Holidays are back on the agenda for many Britons following the Government announcement of 59 countries that are now not subject to the UK Government’s quarantine rules. Holidaymakers will now be able to travel from the listed countries to England without the need for a 14-day quarantine period.
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In a bid to lure back customers, many travel firms and airlines are offering some impressive deals on flights and accommodation.
However, looking back at how quickly the coronavirus pandemic unfolded, many Britons might be concerned a second wave my strike and leave them with cancelled plans.
Emma Coulthurst, a travel commentator for holiday price comparison site TravelSupermaket, has shared some advice for Britons who might be anxious about booking a holiday.
“Leading tour operators have said that they will not take you on a package holiday to a country, where you have to quarantine, either on your arrival or on your return. They have said that they will cancel holidays in this situation and you would then be legally entitled to a refund,” she said.
Though package holiday firms are providing this assurance, the travel expert warned that many airlines are not.
“If you had booked a flight on its own and it wasn’t cancelled and went ahead, you won’t be able to get your money back unless you have ‘cancel for any reason’ as part of your travel insurance,” explained Ms Coulthurst.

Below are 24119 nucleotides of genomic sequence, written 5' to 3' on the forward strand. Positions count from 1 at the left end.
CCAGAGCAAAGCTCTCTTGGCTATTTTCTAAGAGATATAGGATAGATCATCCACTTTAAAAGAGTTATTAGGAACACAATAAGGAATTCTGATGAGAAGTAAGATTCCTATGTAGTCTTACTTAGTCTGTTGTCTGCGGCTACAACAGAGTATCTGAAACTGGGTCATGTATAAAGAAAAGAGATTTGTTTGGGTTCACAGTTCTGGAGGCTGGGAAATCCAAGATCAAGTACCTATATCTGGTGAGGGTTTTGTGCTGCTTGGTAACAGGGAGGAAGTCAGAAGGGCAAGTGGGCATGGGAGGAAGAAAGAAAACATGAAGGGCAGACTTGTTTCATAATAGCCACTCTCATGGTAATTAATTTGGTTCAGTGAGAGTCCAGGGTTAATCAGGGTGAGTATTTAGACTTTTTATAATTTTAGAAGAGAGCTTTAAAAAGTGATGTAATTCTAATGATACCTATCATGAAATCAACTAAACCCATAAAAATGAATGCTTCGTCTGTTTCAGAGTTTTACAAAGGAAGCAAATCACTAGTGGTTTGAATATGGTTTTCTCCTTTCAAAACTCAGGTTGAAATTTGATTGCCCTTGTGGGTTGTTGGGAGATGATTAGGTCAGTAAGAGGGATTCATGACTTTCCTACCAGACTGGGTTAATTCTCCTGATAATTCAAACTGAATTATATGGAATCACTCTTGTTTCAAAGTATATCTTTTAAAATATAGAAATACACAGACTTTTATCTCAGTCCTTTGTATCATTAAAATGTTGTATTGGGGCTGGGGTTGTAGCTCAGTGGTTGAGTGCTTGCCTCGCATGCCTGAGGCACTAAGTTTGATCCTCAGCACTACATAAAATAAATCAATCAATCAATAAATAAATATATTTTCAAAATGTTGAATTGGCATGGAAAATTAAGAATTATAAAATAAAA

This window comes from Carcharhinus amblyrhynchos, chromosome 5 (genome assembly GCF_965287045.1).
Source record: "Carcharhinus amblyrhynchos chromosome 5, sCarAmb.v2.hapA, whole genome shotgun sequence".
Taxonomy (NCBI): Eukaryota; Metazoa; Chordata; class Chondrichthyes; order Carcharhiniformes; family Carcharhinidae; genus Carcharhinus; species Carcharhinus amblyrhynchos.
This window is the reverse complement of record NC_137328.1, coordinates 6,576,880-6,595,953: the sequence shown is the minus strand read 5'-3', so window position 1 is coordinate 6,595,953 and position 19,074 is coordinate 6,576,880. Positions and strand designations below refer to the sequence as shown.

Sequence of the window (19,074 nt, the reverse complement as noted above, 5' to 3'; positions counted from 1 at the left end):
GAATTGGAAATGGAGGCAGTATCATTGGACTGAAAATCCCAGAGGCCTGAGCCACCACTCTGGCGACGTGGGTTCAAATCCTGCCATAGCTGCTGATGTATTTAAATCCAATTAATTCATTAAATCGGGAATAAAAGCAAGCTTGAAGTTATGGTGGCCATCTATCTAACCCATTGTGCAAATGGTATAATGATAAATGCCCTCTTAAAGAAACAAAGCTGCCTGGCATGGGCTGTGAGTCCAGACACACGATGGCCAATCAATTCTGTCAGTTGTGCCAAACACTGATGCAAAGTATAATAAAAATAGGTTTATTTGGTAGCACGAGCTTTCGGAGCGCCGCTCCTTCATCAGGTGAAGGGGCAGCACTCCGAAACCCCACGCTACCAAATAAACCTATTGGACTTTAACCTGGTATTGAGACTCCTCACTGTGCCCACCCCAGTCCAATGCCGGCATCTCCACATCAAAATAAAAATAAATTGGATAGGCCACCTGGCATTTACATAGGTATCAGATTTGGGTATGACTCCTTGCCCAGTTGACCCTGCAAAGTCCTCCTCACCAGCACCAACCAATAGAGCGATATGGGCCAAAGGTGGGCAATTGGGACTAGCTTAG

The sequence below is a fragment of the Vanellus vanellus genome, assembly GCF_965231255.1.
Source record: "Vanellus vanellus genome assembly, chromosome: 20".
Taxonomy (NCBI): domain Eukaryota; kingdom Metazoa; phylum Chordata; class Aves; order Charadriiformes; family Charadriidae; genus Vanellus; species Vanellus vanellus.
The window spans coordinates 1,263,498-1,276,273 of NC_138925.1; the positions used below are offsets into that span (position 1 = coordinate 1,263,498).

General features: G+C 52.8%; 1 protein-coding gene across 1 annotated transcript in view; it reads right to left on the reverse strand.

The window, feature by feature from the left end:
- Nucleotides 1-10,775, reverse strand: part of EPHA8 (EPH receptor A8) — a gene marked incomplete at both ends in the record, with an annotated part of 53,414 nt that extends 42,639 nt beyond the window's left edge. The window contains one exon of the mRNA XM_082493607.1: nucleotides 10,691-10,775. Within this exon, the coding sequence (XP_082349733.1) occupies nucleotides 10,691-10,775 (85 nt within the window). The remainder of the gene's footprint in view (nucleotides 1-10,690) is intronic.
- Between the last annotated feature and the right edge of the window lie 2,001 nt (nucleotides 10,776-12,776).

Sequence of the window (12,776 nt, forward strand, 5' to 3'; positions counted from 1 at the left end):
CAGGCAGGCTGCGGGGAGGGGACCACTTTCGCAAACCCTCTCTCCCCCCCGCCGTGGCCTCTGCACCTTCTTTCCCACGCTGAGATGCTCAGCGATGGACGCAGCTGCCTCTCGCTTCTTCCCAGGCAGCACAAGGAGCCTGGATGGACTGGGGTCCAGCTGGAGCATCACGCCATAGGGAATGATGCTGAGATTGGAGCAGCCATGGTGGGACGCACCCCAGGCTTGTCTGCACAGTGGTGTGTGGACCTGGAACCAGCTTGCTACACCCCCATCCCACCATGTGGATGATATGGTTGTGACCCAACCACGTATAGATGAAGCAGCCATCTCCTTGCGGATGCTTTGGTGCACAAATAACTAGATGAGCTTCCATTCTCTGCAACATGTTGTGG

“You will need to move your flight to a future date, in the hope that the FCO advice will not be in place for your rebooked date.
“Many of the airlines are waiving change fees at the moment due to the uncertainty.
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“But be aware that, to qualify for a free change, you often need to do it a certain number of days beforehand; in the case of easyJet, for example, it is 14 days before.
“Many airlines are also offering vouchers if you can’t fly.”
British Airways is also offering a “book with confidence” policy.
According to the airline’s website: “You can now change your travel dates and destination without incurring a change fee, giving you the flexibility to adapt to unforeseen circumstances.”
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The policy applies to bookings made up to August 31, 2020.
For Britons who are eager to snap up flight deals, Ms Coulthurst recommends using a credit card.
“If the item costs more than £100, you then have consumer protection under both the voluntary chargeback scheme (which is worth trying first) but also the Consumer Credit Act, Section 75 which means that the cardholder is jointly liable with the retailer for any goods and services not received,” advised the expert.
“It provides an extra route for getting your money back on any cancelled holidays or flights if you’re not getting it back from the provider.”
Ms Coulthurst also emphasises the importance of purchasing travel insurance as soon as you book your holiday.
“Back in March, a lot of providers removed themselves from the market, to review their stance and redevelop their policies.
“Now there are travel insurers selling policies again,” she said.
“Currently, there are around 12 providers on TravelSupermarket’s platform, who you can compare prices for and click through to buy policies with. And there are more policies going live every day.”
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